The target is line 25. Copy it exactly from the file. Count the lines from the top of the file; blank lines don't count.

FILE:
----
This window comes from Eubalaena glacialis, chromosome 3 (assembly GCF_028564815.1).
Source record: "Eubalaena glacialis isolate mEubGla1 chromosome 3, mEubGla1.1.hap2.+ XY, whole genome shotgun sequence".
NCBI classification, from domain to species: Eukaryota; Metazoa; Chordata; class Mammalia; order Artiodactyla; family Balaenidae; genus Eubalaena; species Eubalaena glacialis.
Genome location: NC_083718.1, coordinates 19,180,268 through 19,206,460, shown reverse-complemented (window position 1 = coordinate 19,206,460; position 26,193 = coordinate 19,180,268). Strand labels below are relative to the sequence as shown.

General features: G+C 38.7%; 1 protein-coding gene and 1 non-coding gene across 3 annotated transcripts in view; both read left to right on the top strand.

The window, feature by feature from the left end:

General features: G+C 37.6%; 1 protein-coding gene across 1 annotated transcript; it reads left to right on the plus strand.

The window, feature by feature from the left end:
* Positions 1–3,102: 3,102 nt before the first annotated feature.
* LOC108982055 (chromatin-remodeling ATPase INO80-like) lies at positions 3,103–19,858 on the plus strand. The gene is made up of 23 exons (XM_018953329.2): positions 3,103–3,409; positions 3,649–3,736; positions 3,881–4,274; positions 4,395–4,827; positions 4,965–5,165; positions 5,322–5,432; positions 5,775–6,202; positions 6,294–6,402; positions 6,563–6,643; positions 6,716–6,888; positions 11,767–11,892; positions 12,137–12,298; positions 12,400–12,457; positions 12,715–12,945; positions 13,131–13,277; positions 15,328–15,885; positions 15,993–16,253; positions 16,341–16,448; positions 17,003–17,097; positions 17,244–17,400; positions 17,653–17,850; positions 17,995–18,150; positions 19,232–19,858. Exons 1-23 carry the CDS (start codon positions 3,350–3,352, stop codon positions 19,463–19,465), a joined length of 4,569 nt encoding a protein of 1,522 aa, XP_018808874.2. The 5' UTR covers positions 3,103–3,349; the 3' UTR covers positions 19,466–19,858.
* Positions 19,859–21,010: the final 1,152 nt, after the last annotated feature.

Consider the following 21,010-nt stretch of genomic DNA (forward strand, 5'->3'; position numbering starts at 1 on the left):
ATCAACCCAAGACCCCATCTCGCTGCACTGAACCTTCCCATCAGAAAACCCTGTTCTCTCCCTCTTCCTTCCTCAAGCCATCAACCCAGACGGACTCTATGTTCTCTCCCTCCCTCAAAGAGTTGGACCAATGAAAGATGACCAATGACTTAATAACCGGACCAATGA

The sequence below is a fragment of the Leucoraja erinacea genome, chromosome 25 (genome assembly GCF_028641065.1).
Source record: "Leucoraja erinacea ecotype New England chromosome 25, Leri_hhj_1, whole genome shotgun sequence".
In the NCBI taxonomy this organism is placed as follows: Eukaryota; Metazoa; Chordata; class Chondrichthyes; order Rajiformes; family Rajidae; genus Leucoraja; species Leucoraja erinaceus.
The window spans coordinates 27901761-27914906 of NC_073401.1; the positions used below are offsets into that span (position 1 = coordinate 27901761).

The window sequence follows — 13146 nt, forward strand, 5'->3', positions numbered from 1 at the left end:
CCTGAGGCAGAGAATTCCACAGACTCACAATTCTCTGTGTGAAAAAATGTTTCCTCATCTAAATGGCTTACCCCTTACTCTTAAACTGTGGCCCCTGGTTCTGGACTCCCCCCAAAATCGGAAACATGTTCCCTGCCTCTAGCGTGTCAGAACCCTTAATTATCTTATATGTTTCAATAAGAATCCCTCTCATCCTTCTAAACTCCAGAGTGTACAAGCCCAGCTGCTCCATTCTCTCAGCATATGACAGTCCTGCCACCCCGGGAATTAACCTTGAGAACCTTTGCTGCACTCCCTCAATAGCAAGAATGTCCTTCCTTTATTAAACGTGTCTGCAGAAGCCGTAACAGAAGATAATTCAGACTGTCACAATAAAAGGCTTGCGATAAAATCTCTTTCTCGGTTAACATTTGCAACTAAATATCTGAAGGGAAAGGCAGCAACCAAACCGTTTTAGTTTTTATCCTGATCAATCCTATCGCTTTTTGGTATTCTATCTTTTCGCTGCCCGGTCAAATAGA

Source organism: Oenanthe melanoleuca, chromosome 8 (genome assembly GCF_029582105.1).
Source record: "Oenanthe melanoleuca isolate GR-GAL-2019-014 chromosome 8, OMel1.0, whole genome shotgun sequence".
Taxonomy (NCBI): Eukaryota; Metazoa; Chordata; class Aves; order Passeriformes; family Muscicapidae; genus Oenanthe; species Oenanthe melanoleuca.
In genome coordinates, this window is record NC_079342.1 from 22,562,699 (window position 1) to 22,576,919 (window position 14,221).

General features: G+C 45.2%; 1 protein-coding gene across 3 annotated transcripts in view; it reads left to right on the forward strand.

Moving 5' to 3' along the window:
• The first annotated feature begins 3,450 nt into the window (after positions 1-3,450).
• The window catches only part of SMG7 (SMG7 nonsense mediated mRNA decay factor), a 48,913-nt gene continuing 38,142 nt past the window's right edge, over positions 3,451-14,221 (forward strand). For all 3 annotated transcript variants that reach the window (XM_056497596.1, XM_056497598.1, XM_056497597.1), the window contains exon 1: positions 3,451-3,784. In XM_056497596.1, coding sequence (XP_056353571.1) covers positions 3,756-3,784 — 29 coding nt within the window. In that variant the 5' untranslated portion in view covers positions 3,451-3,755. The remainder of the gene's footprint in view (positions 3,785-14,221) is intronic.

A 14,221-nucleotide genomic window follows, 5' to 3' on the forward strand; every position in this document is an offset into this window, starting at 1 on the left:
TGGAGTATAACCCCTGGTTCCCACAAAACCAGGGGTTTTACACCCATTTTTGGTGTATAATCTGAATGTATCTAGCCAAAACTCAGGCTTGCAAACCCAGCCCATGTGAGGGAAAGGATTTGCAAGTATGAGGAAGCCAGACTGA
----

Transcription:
Moving 5' to 3' along the window: